1. Computers
  2. Display Drivers
  3. Graphics Cards
  4. Memory
  5. Motherboards
  6. Processors
  7. Software
  8. Storage
  9. Operating Systems


Facebook RSS Twitter Twitter Google Plus


Phoronix Test Suite

OpenBenchmarking.org

Intel Is Working On A Linux Networking Stack For Small Systems

Intel

Published on 06 May 2014 02:18 PM EDT
Written by Michael Larabel in Intel
21 Comments

For supporting Linux networking on very small embedded systems like the Intel Quark, developers at Intel are working on a lightweight networking stack to fit on such systems.

Andi Kleen at Intel announced their work on a smaller networking stack to fit on systems like the Quark where there might only be a few megabytes of RAM and flash storage. Andi wrote, "There has been a lot of interest recently to run Linux on very small systems, like Quark systems. These may have only 2-4MB memory. They are also limited by flash space. One problem on these small system is the size of the network stack. Currently enabling IPv4 costs about 400k in text, which is prohibitive on a 2MB system, and very expensive with 4MB."

The Linux networking stack within the kernel is very heavy due to being very feature rich, so Andi has been working on making it optionally lighter by removing some features that shouldn't be needed by clients in such systems. Besides stubbing out code within the networking area, the Intel kernel is also depending upon their earlier work with Link-Time Optimizations for the Linux kernel to allow the GCC compiler to remove unused code automatically.

Andi stubbed out some networking code to still yield a powerful TCP/IP stack while being a lot lighter. "With these changes I can get a fully featured network stack down to about 170k with LTO. Without LTO there are also benefits, but somewhat less."

The networking options come down to having the full networking stack, generating only a client-only subset of features, and then having a minimal networking subset of features for embedded systems with a special user-land.

Kleen announced this work on the kernel mailing list and is currently seeking comments and review of the changes.

About The Author
Michael Larabel is the principal author of Phoronix.com and founded the web-site in 2004 with a focus on enriching the Linux hardware experience and being the largest web-site devoted to Linux hardware reviews, particularly for products relevant to Linux gamers and enthusiasts but also commonly reviewing servers/workstations and embedded Linux devices. Michael has written more than 10,000 articles covering the state of Linux hardware support, Linux performance, graphics hardware drivers, and other topics. Michael is also the lead developer of the Phoronix Test Suite, Phoromatic, and OpenBenchmarking.org automated testing software. He can be followed via and or contacted via .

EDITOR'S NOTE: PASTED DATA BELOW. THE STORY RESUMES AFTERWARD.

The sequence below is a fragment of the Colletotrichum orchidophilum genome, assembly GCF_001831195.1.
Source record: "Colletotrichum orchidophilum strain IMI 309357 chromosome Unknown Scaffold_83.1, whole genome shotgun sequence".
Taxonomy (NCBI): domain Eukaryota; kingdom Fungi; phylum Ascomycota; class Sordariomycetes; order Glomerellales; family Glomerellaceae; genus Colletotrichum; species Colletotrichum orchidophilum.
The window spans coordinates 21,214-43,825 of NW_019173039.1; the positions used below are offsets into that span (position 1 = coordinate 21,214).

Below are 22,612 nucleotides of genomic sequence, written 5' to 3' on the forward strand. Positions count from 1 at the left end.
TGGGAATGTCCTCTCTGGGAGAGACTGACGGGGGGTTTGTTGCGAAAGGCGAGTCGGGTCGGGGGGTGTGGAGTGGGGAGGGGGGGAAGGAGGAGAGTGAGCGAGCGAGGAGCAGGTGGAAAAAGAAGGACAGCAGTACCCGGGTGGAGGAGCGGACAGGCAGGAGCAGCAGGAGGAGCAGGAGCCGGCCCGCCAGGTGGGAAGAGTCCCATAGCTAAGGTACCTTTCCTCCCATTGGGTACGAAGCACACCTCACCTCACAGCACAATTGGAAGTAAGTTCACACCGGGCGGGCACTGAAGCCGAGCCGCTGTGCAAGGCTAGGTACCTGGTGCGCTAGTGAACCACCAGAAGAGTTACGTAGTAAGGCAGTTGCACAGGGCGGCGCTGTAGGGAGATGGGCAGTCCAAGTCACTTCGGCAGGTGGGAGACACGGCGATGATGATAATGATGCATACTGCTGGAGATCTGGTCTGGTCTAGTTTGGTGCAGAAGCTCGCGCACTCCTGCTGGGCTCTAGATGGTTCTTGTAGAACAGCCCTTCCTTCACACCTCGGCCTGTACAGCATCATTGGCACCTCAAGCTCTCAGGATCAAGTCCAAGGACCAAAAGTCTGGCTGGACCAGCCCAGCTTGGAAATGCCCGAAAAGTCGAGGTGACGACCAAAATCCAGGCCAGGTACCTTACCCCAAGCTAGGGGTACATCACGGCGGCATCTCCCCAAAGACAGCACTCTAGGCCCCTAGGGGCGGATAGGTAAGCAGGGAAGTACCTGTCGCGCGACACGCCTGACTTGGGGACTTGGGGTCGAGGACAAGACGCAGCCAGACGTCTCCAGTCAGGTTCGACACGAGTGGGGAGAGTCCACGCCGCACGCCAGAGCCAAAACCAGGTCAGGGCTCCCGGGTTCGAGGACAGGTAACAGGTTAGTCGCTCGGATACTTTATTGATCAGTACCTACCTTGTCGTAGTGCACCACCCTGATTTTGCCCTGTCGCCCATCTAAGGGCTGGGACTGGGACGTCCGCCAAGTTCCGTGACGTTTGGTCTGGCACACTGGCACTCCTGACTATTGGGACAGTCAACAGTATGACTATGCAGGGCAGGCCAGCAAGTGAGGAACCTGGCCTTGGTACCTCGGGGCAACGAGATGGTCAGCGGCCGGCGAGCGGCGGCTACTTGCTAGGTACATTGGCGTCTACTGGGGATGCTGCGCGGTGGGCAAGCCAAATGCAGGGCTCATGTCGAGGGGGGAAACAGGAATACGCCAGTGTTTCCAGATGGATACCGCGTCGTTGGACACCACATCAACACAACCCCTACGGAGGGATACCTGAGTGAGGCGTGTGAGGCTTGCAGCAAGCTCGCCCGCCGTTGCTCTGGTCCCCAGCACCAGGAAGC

Latest Linux Hardware Reviews
  1. ASRock X99 Extreme3 Is An Affordable Choice For Linux Users
  2. A Walkthrough Of The New 32 System Open-Source Linux Benchmarking Test Farm
  3. Habey MITX-6771: Mini-ITX Board With Quad-Core J1900 Bay Trail
  4. OCZ Vector 150 SSD On Linux
Latest Linux Articles
  1. 17-Way Linux Graphics Card Comparison With Civilization Beyond Earth
  2. AMD Kaveri: Open-Source Radeon Gallium3D vs. Catalyst 14.12 Omega Driver
  3. 12-Way AMD Catalyst 14.12 vs. NVIDIA 346 Series Linux GPU Comparison
  4. AMD Catalyst 14.12 Omega Driver Brings Mixed Results For Linux Users
Latest Linux News
  1. Live Patching Support Planned For Linux 3.20/4.0 Kernel
  2. Features Of The Linux 3.19 Kernel: Graphics & Disks Rule
  3. Orange Pi Is The Latest Raspberry Pi Inspired ARM Board
  4. An Open-Source Hardware Ambient Light Sensor Is Brought Up
  5. Heterogeneous Memory Management Is Coming Along For The Linux Kernel
  6. NTP Is The Latest Project Struck By Security Issues
  7. LDC 0.15.1 Released For A D Compiler In LLVM
  8. Fedora Doesn't Yet Enable F2FS File-System Support
  9. XZ 5.2 Adds New Multi-Threaded Options
  10. Intel 2.99.917 X.Org Driver Released, 3.0 Release Finally Near
Latest Forum Discussions
  1. Looking for an nVidia GPU, but not sure how well they are supported.
  2. No OpenCL with latest driver updates on Ubuntu?
  3. Need some hand holding with upgrading xserver
  4. Maker3D - create your 3D RPG
  5. FPS capped on Linux (AMD fglrx drivers)
  6. Speeding up systemd networking service
  7. Major Performance Breakthrough Discovered For Intel's Mesa Driver
  8. Are there an app using HSA ?